This Imagine study says that a majority of Canadians plan to give to charity this holiday season, but that many are concerned that their donations will support overhead! On that hoary topic, read this spirited and very funny defense of general operating funds, without which no charity can successfully deliver services or value.

And this reminds us that you can’t reinvent the wheel around the core activities of fundraising. What is important is to first understand what the wheel looks like and then manage the process with passion and vigilance.

The Vigilant Fundraiser: 12 Steps to Fundraising Success is available by clicking here to order; it costs $24.95.

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The different moods of quality

by Jini Stolk

Maybe it’s in response to being bombarded by…stuff…at this time of year, but I’ve been thinking about excellence (or quality) in artistic work.

Do I know it when I see it? I think I do, but I’m always intrigued by the variety of responses to a piece of work and try not to presume that my own opinion is the only one that’s valid. I’m particularly happy when the critics like something I don’t, because I root for everyone’s success and I’m pleased that they’ve found something to appreciate that didn’t ring my bells.

Like many of us, however, I get a bit sniffy when they pan something I loved. But the best defense is a good offense and the abundance of comment on blogs and social media makes it possible, as never before, to highlight alternative opinions. Lyn Gardner of The Guardian, talks about the continuing need for many different types of criticism and about reviews as a product of critics’ experiences, prejudices and in some cases, what they had for lunch. One of Canada’s finest theatre and dance critics Max Wyman, wrote about the privilege and minefields of “this very public form of personal growth and exploration.”

Nina Simon from Museum 2.0 recently reminded me that quality is judged by specific expectations and preferences, which change even throughout a person’s lifetime. She identifies ten different kinds of quality in arts experiences, leaving plenty of room for differences of opinion and a whole variety of ways to value and evaluate a piece – or an entire program – of work:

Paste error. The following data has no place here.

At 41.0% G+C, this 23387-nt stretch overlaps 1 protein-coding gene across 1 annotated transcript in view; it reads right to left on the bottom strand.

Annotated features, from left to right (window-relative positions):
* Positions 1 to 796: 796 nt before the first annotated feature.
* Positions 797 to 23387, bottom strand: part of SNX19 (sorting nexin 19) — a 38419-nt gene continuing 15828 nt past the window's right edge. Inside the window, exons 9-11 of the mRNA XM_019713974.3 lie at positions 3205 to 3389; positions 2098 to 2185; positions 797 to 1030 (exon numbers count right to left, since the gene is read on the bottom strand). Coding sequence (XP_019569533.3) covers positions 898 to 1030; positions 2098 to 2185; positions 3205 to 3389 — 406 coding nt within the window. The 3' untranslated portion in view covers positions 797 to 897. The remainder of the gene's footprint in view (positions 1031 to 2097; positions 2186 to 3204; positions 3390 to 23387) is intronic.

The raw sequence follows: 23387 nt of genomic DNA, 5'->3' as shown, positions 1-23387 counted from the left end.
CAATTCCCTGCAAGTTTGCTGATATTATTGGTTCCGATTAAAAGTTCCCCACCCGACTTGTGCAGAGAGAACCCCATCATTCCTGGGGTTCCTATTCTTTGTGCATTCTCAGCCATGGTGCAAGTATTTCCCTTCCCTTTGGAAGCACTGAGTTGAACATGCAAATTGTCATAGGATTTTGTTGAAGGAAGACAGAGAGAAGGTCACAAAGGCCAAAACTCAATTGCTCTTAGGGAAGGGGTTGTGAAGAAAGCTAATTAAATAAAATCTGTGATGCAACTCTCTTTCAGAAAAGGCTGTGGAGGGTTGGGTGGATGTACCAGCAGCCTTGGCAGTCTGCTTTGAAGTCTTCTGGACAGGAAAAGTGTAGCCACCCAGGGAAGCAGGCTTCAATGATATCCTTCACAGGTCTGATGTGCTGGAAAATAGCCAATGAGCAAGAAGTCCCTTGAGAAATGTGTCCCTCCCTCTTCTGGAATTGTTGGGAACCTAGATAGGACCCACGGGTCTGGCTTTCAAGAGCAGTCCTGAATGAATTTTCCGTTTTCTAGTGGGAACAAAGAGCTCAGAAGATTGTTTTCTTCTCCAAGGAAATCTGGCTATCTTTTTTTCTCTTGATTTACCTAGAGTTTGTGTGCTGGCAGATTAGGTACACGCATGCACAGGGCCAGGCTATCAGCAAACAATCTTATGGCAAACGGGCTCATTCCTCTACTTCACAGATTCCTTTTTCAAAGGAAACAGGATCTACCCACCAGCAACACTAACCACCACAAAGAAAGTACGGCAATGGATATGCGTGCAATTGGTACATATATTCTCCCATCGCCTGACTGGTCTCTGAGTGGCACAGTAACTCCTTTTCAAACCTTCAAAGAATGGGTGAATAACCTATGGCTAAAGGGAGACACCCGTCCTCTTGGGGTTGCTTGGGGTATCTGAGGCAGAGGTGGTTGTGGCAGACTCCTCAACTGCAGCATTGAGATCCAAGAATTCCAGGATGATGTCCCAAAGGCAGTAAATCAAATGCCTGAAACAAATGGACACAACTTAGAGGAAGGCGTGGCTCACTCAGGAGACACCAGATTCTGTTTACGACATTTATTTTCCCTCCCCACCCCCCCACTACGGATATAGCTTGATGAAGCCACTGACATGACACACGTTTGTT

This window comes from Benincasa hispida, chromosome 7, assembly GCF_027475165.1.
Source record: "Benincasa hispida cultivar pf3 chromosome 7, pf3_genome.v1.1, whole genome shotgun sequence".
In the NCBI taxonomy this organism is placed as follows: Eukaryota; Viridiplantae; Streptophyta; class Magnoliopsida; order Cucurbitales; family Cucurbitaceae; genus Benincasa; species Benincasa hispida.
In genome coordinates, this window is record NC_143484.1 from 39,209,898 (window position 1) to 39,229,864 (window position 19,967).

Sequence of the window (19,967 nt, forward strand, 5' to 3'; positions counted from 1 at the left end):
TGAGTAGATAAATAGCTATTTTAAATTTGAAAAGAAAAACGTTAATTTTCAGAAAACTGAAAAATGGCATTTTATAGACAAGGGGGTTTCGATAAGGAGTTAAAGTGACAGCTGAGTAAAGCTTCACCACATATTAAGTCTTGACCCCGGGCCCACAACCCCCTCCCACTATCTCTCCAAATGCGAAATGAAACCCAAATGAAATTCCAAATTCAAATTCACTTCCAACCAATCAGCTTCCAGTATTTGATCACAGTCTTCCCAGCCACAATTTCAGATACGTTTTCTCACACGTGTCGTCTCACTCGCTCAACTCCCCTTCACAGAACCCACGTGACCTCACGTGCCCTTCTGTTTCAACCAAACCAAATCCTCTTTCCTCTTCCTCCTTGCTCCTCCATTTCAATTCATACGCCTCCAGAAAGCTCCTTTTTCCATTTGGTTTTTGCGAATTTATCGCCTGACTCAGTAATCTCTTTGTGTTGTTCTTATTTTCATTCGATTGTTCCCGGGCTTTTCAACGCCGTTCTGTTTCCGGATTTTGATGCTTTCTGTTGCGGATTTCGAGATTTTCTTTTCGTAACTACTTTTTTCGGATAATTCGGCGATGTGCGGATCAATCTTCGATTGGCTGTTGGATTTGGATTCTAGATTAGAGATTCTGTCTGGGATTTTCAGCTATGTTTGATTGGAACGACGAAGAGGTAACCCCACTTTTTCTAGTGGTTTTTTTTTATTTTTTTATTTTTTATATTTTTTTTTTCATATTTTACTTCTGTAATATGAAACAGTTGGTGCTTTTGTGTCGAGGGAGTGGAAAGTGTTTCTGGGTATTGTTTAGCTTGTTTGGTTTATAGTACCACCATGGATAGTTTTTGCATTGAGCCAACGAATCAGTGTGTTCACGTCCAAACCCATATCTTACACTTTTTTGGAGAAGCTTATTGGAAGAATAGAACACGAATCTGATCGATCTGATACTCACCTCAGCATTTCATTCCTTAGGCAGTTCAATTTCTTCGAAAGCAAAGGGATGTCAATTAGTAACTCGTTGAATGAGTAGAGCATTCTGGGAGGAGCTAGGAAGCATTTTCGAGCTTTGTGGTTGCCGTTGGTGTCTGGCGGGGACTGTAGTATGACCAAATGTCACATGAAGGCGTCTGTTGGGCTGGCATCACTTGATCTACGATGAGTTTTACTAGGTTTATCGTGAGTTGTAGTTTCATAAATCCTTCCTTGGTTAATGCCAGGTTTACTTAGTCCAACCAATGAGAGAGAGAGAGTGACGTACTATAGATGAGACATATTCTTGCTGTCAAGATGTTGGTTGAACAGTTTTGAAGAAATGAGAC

1. AESTHETIC: is it beautiful?
  2. TECHNICAL: is it masterful?
  3. INNOVATIVE: is it cutting edge?
  4. INTERPRETATIVE: can people understand it?
  5. EDUCATIONAL: can people learn from it?
  6. RELEVANT: can people relate to it?
  7. PARTICIPATORY: can people get involved or contribute to it?
  8. ACADEMIC: does it produce new research or knowledge?
  9. BRIDGING: does it spark unexpected connections?
  10. IGNITING: does it inspire people to action?

Andrew Taylor warns about the tendency to “place a populist frame around creative work”, thus discounting the gift and craft of true artistry – something I sometimes worry about when reading studies on arts engagement even by my beloved Alan Brown. Taylor linked to this beautiful interview with one of my favorite authors, Colm Toibin where he talks about the hard and demanding craft of writing and the assumption that he’s a ‘storyteller’ from the long cultural tradition of Irish storytelling. “I hate being called a storyteller, because I’m a novelist. In other words, I hold and wield textures and tones and language. And if you think that it’s natural for me to do that, it is not.”

That comment was masterful, understandable, helped me learn, produced new knowledge, sparked unexpected connections, and inspired me to action.

 

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Roles and routines of creative people

by Jini Stolk

Buddies in Bad Times Theatre (which has been blessed throughout its history by skilled and talented AD’s, matched by courageous and accomplished managing directors and board chairs) described the Artistic Director’s role in their terrific 35 Years Anniversary program. “Ideally, a theatre’s artistic director strives always to strike a balance of risk and reward, challenge and celebration, prudence and provocation. It is the artistic director’s duty to keep the financial wolves from the door, certainly, but also to be the artistic, philosophic and political engine that drives an institution forward.”

This brief insight has been helpful in defining the overlapping but separate responsibilities of arts organizations’ artistic, management and board leaders in The Art of Good Governance, my recent workshop for arts board members, presented by the Toronto Arts Foundation and Business for the Arts.

Offering some comfort to board members confronted with the often unfamiliar task of understanding the thought processes and working practices of their companies’ artistic directors – in order to embrace, while helping to carefully plan for, risk and challenge – is this fascinating interactive graphic based on Daily Rituals by Mason Currey. It details, with real details!, how some of the world’s greatest creative geniuses balanced their need for creative work with sleep, exercise, earning a living, eating and leisure.

How did Charles Dickens, Charles Darwin, W.H. Auden, Beethoven, Maya Angelou, Sigmund Freud, and Vladimir Nabokov structure their days? (And I do wish there were more women on the list.) It turns out that the common denominator is the need for structure, however individual or idiosyncratic.

“Be regular and orderly in your life, so that you may be violent and original in your work.”GUSTAVE FLAUBERT